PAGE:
Not sure about yours, but my yard looks terrible. It’s all dried up and yellow, and I now have more dirt than grass. In the spring it looked like a golf course, now it looks like a desert. The same cycle occurs every year. Spring, re-seed, fertilize and water…grass is beautiful and green. Summer comes, grass burns up and dies. Fall, re-seed, fertilize and water…grass is beautiful and green until it goes dormant for the winter.

What a waste. Every summer, we are under water restrictions, and frankly watering my lawn really cranks up the old water bill. To the point of doubling it.

I am tired of fighting and endless battle, so we stopped watering it. I’ll still do some basic maintenance and watering in the fall and spring as we live in a neighborhood and I respect my neighbors enough to keep the yard looking nice, but I refuse to work so hard and pay so much money for it. It just isn’t worth it.

By not watering my yard every night, I save about $40/month or $480/year on my water bill.
7 – Buying generic brand clothing

In the past, I always purchased brand names. Not for vanity reasons, but because I thought the quality was better. In same cases this is true. For example, I have had a pair of Doc Martin dress shoes for about 6 years. I wear them practically everyday. They are reaching the end of their life, but have been an incredible pair of shoes. I mean 6 years!

In general though, you can get just as good of quality from non-name brand versions. I now own 2 pairs of Sam’s Club member mark jeans. They are in the closest next to my Levi’s. My Member’s Mark fit better, have heavier material and seem to wear far slower than the Levi’s. I have worn Levi’s all of my life, but no more. Member’s Mark for me going forward.

I am not sure of the savings per month, as I don’t buy clothes for myself monthly. But I would suspect just comparing item to item cost, I have cut my clothing expenses in 1/2. So being conservative, let’s assume I spend $500/year on clothing, I now only spend $250. That’s $21.00/month or $252.00/year.

Using these numbers, but following these 7 steps, I now save at least $949.00/month or $11,388/year!!!! Those are huge numbers. I say at least because I really can’t account for how much I have saved by avoiding places I like to spend money.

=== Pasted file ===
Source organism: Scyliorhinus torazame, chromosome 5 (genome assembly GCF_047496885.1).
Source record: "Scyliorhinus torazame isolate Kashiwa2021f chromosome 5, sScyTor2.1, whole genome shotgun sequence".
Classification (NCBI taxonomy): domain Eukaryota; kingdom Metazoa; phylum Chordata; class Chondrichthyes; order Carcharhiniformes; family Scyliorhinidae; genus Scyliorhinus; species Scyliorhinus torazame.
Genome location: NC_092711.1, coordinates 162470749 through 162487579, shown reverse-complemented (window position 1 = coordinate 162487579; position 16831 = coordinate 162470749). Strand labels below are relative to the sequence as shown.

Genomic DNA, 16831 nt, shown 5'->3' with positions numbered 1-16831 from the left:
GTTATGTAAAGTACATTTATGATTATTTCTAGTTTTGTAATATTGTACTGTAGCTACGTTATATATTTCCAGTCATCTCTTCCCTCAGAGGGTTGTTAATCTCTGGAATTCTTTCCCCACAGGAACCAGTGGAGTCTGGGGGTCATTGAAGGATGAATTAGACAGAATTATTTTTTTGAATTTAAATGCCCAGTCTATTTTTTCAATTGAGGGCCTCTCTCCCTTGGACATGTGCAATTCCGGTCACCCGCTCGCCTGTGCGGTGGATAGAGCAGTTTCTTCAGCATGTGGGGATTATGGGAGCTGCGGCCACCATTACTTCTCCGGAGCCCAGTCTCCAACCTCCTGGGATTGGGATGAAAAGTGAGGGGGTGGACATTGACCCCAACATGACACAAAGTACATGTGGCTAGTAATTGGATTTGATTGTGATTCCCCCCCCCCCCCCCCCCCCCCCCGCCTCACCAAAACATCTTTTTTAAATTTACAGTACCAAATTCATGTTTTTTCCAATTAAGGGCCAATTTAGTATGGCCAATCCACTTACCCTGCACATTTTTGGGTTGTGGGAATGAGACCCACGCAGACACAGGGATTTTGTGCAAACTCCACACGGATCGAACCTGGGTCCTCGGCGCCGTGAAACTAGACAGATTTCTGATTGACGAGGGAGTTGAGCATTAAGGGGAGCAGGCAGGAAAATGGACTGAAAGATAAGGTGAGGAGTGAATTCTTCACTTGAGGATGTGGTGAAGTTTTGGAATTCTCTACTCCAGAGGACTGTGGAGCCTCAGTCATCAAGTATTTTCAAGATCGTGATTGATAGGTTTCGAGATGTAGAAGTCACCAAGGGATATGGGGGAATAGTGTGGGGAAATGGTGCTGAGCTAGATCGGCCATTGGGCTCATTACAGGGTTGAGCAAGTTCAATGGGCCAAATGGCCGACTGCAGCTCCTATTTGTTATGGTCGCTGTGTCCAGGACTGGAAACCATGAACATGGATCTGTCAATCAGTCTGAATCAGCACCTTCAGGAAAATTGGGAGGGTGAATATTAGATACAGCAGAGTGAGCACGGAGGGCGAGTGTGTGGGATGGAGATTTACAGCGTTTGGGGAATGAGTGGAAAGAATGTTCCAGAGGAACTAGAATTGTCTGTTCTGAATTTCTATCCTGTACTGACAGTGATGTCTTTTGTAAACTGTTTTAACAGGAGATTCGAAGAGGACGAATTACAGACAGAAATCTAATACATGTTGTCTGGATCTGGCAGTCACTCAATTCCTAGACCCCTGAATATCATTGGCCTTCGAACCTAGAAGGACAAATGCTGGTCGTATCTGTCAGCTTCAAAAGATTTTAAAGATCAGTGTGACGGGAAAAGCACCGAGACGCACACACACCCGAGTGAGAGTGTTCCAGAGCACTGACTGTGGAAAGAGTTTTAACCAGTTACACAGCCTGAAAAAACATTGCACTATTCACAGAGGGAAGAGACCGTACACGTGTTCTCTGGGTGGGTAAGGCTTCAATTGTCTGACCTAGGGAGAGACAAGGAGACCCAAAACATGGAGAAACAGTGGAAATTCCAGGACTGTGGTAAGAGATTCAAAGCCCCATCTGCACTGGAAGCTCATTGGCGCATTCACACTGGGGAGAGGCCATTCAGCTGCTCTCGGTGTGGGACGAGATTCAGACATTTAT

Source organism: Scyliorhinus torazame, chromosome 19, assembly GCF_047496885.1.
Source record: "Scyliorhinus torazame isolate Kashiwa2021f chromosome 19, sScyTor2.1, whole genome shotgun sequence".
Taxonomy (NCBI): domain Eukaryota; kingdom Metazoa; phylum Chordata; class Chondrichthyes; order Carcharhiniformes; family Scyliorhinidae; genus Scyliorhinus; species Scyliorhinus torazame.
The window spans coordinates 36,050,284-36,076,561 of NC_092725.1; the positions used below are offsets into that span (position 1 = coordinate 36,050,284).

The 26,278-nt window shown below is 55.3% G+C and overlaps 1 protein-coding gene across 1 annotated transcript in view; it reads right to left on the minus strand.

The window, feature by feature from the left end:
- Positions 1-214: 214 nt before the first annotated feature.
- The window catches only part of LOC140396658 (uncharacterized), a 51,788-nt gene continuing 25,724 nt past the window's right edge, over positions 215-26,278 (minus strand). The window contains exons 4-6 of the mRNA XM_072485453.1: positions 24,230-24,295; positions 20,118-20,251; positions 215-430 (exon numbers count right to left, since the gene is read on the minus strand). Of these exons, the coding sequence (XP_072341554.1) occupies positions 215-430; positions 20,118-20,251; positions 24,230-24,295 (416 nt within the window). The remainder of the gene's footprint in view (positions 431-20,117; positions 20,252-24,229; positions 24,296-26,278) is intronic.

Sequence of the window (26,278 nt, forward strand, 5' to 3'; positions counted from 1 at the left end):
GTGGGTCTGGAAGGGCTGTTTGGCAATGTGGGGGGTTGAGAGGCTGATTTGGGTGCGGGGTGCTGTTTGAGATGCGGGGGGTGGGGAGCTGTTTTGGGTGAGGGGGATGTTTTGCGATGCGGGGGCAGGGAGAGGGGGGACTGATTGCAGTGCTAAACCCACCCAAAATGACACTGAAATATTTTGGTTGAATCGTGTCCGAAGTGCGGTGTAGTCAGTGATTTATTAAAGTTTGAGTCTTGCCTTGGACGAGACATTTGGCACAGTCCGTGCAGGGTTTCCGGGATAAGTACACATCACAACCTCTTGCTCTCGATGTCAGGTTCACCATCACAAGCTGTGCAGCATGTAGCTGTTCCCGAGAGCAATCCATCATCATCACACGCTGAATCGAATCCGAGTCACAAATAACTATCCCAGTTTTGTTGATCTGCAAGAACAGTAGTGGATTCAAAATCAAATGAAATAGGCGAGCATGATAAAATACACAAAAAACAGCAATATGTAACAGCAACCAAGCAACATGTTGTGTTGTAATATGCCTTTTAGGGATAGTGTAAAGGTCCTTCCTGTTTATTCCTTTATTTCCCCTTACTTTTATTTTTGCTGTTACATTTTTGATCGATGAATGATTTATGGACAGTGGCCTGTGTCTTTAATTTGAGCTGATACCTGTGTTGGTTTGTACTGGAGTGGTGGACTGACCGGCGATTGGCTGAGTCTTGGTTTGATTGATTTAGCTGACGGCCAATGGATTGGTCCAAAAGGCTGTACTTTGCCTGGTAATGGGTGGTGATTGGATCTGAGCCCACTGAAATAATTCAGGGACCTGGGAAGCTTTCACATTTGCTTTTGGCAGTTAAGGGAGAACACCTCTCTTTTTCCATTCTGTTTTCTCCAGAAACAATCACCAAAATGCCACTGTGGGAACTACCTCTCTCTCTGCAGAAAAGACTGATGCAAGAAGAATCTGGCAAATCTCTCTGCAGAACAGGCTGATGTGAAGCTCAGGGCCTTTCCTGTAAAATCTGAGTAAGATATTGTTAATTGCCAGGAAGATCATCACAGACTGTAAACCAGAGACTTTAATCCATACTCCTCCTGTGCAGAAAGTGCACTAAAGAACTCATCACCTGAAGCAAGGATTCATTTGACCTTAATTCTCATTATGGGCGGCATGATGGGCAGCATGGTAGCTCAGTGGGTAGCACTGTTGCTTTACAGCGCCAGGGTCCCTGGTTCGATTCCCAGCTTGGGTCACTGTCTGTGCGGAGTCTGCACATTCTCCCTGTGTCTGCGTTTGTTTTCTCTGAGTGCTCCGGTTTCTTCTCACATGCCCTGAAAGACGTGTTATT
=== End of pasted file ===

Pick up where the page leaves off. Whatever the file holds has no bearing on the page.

Take a long hard look at your expenses. Look for any opportunity you can to prune your expenses. This might involve making some really hard choices, like we had to do with our RV. Sometimes you have to sacrifice in the short term to gain in the long.

What have you done to reduce your expenses? What tips can you provide to other readers? Jump in, we would love to read about your ideas!

49 Responses (including trackbacks) to “7 Things I've Given Up to Prune My Expenses”

  1. Pinyo Says:

    Glblguy, thanks for sharing. Wow, I didn’t know RV camping is so darn expensive. I guess it’s not a poor man hobby.

    I agree fully with avoiding places where you spend money. We also recently canceled our NetFlix account and put a freeze on buying new movies.

  2. justin Says:

    Checkout ebay for Starbucks coffee. No joke.

    I got 10 pounds for $56. Which equates to 5.60 a pound. Shipped. Much better than the 8 bucks for 12 ounces at Kroger.

    Also… RVing is not camping. No matter how you try and justify it. If you’re not sleeping on the ground, it’s just a vacation. ;)

  3. Heidi Says:

    We’re thinking about selling our car. HOw did you sell yours?

  4. glblguy Says:

    @Pinyo – Well, it wouldn’t always be I guess. I have a big family, so a big camper is required. With a big camper you need a big pull vehicle. I had a $30,000+ full size Dodge Truck I bought new (when I was living in the land of stupid).

    @justin – Thanks, I’ll have to check that out. Never even thought to look on eBay. On camping, I agree…we always tell people we go “camping” (note the quotes) :-)

  5. glblguy Says:

    Hi Heidi, I had a 1 year old truck, and fortunately had put a large down payment on it. So I traded it in for the 2001 Nissan Sentra I now drive and they paid me an additional $1000 or so for the equity.

    The best way, in my opinion to sell your vehicle is list it the Autotrader (http://www.autotrader.com). Trading is not normally a good option as the dealership won’t give you as much for it as a retail buyer. You can try your local paper as well.

    One the best and cheapest ways is to put a sign in, and park it somewhere visible. I told a car a few years back, put a sign in the window and parked it at the entrance area to where I work. If you know someone that lives on a busy street, see if they will let you park it in their front yard or driveway.

    Good luck! Oh, to research its value, check out http://www.edumunds.com.

  6. Lynnae @ Being Frugal Says:

    Tent camping is not that bad! :)

    I’ve been trying to convince my husband to let the lawn go brown for some time now. He’s not buying, though.